The number of morning commuters in cities across Japan on weekdays was already down before the national emergency declaration for the coronavirus pandemic earlier this week, government data showed Friday.

There was an average 33 percent drop in the greater Tokyo area including Yokohama, and 18 percent fall in the Kansai region, the country's second largest metropolitan area in western Japan, between March 30 and April 3, according to the transport ministry.

The drop came as a growing number of people work remotely or avoid rush hour and commute at different times of the day.

The ministry calculated the number of people who passed through automatic ticket gates at major train stations across the country.

The number is expected to fall further as a number of department stores and shopping centers have also closed following the state of emergency declared by Prime Minister Shinzo Abe on Tuesday. The declaration covers the capital and six other prefectures in a bid to curb the spread of the new coronavirus.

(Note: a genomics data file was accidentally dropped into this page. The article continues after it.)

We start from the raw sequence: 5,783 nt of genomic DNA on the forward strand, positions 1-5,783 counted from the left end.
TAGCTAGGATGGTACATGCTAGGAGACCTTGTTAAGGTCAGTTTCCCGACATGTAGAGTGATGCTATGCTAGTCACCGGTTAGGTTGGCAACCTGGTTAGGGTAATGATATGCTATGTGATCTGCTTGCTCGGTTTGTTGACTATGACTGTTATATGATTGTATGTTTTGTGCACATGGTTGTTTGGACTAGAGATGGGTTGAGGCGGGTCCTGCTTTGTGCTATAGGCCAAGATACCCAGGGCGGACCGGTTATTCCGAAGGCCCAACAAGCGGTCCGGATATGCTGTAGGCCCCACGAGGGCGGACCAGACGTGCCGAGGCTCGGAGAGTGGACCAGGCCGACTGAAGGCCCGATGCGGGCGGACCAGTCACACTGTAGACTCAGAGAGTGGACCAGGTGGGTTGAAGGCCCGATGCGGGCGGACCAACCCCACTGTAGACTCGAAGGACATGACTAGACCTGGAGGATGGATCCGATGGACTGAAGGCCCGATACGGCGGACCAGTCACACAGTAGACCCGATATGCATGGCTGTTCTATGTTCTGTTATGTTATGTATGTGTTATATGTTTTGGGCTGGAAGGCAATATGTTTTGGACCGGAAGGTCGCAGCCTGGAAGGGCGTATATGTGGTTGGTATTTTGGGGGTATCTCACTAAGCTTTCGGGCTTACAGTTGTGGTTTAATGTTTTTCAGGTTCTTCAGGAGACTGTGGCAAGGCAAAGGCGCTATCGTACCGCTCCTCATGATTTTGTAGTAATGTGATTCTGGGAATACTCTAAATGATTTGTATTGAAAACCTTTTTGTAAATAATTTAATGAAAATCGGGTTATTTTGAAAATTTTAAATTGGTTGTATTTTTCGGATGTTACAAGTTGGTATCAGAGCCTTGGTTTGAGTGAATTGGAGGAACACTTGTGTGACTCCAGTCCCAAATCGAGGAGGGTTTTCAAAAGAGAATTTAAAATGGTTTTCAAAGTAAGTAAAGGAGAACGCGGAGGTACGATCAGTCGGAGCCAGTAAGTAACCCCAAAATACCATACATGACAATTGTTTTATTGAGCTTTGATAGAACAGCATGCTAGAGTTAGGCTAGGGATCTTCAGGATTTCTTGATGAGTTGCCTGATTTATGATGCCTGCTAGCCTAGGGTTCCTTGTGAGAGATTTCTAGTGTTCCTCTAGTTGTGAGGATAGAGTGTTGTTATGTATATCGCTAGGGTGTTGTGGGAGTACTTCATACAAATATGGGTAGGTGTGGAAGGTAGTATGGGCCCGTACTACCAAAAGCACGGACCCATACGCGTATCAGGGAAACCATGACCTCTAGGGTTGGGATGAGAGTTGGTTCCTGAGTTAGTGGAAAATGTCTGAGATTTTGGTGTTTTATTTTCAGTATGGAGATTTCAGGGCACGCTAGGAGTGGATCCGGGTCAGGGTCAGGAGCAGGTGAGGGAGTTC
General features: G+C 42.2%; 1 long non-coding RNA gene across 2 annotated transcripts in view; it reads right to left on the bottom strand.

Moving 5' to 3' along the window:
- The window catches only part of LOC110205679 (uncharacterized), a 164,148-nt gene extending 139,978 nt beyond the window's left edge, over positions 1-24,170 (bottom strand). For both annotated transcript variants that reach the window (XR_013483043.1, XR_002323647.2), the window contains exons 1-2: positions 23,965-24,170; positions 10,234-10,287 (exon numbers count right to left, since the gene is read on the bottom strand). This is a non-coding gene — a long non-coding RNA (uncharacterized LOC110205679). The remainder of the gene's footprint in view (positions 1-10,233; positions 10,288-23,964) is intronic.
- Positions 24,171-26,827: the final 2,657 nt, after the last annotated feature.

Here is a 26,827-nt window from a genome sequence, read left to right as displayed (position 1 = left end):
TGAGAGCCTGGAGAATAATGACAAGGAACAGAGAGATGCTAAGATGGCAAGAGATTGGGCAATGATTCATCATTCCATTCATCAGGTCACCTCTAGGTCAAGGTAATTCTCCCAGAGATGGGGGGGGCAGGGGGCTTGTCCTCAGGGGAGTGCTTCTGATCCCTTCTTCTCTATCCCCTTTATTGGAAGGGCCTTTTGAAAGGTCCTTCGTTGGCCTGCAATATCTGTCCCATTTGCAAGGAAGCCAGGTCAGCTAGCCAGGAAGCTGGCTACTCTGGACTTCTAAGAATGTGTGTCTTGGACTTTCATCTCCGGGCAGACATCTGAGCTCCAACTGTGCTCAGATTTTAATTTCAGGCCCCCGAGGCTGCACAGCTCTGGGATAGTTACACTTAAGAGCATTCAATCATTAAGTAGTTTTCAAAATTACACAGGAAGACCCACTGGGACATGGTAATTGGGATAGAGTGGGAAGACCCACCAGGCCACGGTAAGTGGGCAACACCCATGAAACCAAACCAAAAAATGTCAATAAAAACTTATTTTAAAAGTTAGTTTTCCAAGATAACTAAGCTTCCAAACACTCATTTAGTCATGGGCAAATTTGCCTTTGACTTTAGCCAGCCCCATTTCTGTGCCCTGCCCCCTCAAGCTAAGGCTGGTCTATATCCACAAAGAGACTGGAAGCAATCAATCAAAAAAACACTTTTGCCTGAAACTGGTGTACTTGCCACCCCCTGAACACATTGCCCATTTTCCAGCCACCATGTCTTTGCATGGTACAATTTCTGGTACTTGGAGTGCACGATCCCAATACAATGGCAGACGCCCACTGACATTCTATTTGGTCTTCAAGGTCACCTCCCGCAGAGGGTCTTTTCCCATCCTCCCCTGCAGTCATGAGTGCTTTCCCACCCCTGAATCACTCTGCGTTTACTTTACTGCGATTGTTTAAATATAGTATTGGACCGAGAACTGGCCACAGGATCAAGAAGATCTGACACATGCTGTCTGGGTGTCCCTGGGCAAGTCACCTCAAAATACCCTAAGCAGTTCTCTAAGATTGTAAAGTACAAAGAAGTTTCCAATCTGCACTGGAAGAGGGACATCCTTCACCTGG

Subway operator Tokyo Metro Co. has said the number of passengers on Wednesday was down by 60 percent compared with April 8 the previous year.

The transport ministry began issuing announcements from Feb. 25 onboard trains and in stations urging people to work remotely in order to ease packed trains.

From Feb. 26 to 27, the use of trains at stations such as Tokyo, Shinjuku and Yokohama in the greater Tokyo metropolitan area fell 7 percent, while passengers at Osaka, Sannomiya and Kyoto stations in the Kansai area decreased 2 percent.

Crowd volume dropped further by 22 percent in the greater Tokyo area and 14 percent in the Kansai region between March 2 and 6, and by 25 and 16 percent in the two areas, respectively, from March 23 to 27, according to the ministry.

On March 25, Tokyo Gov. Yuriko Koike urged people to refrain from going outside during the weekend, leading to a reduction in overall movement throughout the city.

The busiest section between Ueno and Okachimachi stations on Tokyo's busy Yamanote loop line saw a 40 percent decrease during its peak hours on weekdays -- between 7:40 and 8:40 a.m. -- from March 30 through April 3, compared to early February.

The section between Shin-Okubo and Shinjuku stations also dropped 36 percent.

Both sections fell 13 percent between Feb. 25 and 28, and 27 to 28 percent between March 23 and 27.